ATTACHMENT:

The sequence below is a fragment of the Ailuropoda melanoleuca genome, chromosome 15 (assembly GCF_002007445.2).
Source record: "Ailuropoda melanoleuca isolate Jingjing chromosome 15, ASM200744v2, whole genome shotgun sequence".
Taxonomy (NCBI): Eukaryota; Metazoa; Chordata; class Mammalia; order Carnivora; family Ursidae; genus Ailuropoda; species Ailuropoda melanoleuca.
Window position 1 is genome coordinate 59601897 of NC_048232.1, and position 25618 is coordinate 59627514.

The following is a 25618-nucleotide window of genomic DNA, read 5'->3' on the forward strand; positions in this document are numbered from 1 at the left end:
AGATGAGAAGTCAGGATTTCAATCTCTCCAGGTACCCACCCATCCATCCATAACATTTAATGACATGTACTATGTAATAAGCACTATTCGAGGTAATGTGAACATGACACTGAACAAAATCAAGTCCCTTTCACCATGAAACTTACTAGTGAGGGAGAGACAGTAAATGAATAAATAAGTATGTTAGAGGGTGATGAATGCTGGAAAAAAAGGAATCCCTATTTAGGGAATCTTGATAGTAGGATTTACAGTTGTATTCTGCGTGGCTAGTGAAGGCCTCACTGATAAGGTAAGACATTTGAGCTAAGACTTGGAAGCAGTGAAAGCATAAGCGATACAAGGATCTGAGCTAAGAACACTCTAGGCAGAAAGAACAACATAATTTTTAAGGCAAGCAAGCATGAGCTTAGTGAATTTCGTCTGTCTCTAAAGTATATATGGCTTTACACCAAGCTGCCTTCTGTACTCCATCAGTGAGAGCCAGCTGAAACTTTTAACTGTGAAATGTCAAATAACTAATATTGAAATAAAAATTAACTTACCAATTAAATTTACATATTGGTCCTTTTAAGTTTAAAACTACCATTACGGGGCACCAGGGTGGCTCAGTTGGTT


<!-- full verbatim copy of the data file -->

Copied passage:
The sequence below is a fragment of the Ailuropoda melanoleuca genome, chromosome 15 (assembly GCF_002007445.2).
Source record: "Ailuropoda melanoleuca isolate Jingjing chromosome 15, ASM200744v2, whole genome shotgun sequence".
Taxonomy (NCBI): Eukaryota; Metazoa; Chordata; class Mammalia; order Carnivora; family Ursidae; genus Ailuropoda; species Ailuropoda melanoleuca.
Window position 1 is genome coordinate 59601897 of NC_048232.1, and position 25618 is coordinate 59627514.

The following is a 25618-nucleotide window of genomic DNA, read 5'->3' on the forward strand; positions in this document are numbered from 1 at the left end:
AGATGAGAAGTCAGGATTTCAATCTCTCCAGGTACCCACCCATCCATCCATAACATTTAATGACATGTACTATGTAATAAGCACTATTCGAGGTAATGTGAACATGACACTGAACAAAATCAAGTCCCTTTCACCATGAAACTTACTAGTGAGGGAGAGACAGTAAATGAATAAATAAGTATGTTAGAGGGTGATGAATGCTGGAAAAAAAGGAATCCCTATTTAGGGAATCTTGATAGTAGGATTTACAGTTGTATTCTGCGTGGCTAGTGAAGGCCTCACTGATAAGGTAAGACATTTGAGCTAAGACTTGGAAGCAGTGAAAGCATAAGCGATACAAGGATCTGAGCTAAGAACACTCTAGGCAGAAAGAACAACATAATTTTTAAGGCAAGCAAGCATGAGCTTAGTGAATTTCGTCTGTCTCTAAAGTATATATGGCTTTACACCAAGCTGCCTTCTGTACTCCATCAGTGAGAGCCAGCTGAAACTTTTAACTGTGAAATGTCAAATAACTAATATTGAAATAAAAATTAACTTACCAATTAAATTTACATATTGGTCCTTTTAAGTTTAAAACTACCATTACGGGGCACCAGGGTGGCTCAGTTGGTT